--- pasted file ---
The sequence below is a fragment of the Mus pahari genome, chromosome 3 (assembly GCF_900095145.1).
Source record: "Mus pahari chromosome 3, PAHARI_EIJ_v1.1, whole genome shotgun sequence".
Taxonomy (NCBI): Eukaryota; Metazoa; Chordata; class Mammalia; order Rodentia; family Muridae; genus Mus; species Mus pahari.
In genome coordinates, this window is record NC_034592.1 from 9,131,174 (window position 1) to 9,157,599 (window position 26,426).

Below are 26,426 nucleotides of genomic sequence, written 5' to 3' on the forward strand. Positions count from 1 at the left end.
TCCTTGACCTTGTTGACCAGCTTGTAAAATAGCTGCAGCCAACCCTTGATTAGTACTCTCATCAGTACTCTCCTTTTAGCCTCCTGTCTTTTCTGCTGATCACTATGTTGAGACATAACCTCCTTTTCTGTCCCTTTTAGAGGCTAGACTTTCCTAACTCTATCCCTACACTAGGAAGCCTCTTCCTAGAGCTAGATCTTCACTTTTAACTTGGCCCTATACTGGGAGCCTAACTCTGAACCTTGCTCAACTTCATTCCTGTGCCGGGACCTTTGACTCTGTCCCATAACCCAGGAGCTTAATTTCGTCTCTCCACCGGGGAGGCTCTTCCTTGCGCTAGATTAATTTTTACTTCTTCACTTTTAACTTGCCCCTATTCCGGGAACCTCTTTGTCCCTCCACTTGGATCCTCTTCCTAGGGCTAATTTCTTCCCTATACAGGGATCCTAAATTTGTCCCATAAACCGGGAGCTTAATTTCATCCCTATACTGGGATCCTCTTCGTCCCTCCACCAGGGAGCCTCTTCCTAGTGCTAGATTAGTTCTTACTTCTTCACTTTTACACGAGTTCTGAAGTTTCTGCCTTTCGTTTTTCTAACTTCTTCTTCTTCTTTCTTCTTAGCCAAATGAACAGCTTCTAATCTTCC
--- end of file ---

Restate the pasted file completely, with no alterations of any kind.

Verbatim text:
The sequence below is a fragment of the Mus pahari genome, chromosome 3 (assembly GCF_900095145.1).
Source record: "Mus pahari chromosome 3, PAHARI_EIJ_v1.1, whole genome shotgun sequence".
Taxonomy (NCBI): Eukaryota; Metazoa; Chordata; class Mammalia; order Rodentia; family Muridae; genus Mus; species Mus pahari.
In genome coordinates, this window is record NC_034592.1 from 9,131,174 (window position 1) to 9,157,599 (window position 26,426).

Below are 26,426 nucleotides of genomic sequence, written 5' to 3' on the forward strand. Positions count from 1 at the left end.
TCCTTGACCTTGTTGACCAGCTTGTAAAATAGCTGCAGCCAACCCTTGATTAGTACTCTCATCAGTACTCTCCTTTTAGCCTCCTGTCTTTTCTGCTGATCACTATGTTGAGACATAACCTCCTTTTCTGTCCCTTTTAGAGGCTAGACTTTCCTAACTCTATCCCTACACTAGGAAGCCTCTTCCTAGAGCTAGATCTTCACTTTTAACTTGGCCCTATACTGGGAGCCTAACTCTGAACCTTGCTCAACTTCATTCCTGTGCCGGGACCTTTGACTCTGTCCCATAACCCAGGAGCTTAATTTCGTCTCTCCACCGGGGAGGCTCTTCCTTGCGCTAGATTAATTTTTACTTCTTCACTTTTAACTTGCCCCTATTCCGGGAACCTCTTTGTCCCTCCACTTGGATCCTCTTCCTAGGGCTAATTTCTTCCCTATACAGGGATCCTAAATTTGTCCCATAAACCGGGAGCTTAATTTCATCCCTATACTGGGATCCTCTTCGTCCCTCCACCAGGGAGCCTCTTCCTAGTGCTAGATTAGTTCTTACTTCTTCACTTTTACACGAGTTCTGAAGTTTCTGCCTTTCGTTTTTCTAACTTCTTCTTCTTCTTTCTTCTTAGCCAAATGAACAGCTTCTAATCTTCC